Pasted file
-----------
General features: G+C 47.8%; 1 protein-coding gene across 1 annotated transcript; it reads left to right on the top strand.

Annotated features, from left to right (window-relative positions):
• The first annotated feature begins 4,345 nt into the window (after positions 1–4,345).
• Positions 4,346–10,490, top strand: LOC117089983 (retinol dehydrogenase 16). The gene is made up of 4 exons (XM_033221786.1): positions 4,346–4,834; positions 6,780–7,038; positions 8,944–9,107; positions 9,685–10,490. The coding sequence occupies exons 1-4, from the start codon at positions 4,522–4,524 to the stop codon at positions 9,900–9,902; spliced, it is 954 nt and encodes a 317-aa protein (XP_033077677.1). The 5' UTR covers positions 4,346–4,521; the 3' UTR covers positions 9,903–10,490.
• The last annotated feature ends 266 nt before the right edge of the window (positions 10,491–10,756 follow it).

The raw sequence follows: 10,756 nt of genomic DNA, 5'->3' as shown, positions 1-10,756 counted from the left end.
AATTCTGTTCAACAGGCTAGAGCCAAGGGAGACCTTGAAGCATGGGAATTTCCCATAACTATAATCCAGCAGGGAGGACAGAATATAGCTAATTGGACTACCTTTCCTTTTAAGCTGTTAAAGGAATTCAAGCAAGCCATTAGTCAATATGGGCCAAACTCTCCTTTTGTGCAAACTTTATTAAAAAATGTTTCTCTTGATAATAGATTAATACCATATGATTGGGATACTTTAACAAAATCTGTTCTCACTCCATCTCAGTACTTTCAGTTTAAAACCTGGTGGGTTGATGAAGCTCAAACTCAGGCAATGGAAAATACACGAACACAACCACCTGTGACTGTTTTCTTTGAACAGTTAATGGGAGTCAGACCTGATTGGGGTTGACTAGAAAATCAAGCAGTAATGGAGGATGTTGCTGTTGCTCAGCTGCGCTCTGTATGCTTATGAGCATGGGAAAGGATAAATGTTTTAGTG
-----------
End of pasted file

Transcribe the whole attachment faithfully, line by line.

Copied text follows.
General features: G+C 47.8%; 1 protein-coding gene across 1 annotated transcript; it reads left to right on the top strand.

Annotated features, from left to right (window-relative positions):
• The first annotated feature begins 4,345 nt into the window (after positions 1–4,345).
• Positions 4,346–10,490, top strand: LOC117089983 (retinol dehydrogenase 16). The gene is made up of 4 exons (XM_033221786.1): positions 4,346–4,834; positions 6,780–7,038; positions 8,944–9,107; positions 9,685–10,490. The coding sequence occupies exons 1-4, from the start codon at positions 4,522–4,524 to the stop codon at positions 9,900–9,902; spliced, it is 954 nt and encodes a 317-aa protein (XP_033077677.1). The 5' UTR covers positions 4,346–4,521; the 3' UTR covers positions 9,903–10,490.
• The last annotated feature ends 266 nt before the right edge of the window (positions 10,491–10,756 follow it).

The raw sequence follows: 10,756 nt of genomic DNA, 5'->3' as shown, positions 1-10,756 counted from the left end.
AATTCTGTTCAACAGGCTAGAGCCAAGGGAGACCTTGAAGCATGGGAATTTCCCATAACTATAATCCAGCAGGGAGGACAGAATATAGCTAATTGGACTACCTTTCCTTTTAAGCTGTTAAAGGAATTCAAGCAAGCCATTAGTCAATATGGGCCAAACTCTCCTTTTGTGCAAACTTTATTAAAAAATGTTTCTCTTGATAATAGATTAATACCATATGATTGGGATACTTTAACAAAATCTGTTCTCACTCCATCTCAGTACTTTCAGTTTAAAACCTGGTGGGTTGATGAAGCTCAAACTCAGGCAATGGAAAATACACGAACACAACCACCTGTGACTGTTTTCTTTGAACAGTTAATGGGAGTCAGACCTGATTGGGGTTGACTAGAAAATCAAGCAGTAATGGAGGATGTTGCTGTTGCTCAGCTGCGCTCTGTATGCTTATGAGCATGGGAAAGGATAAATGTTTTAGTG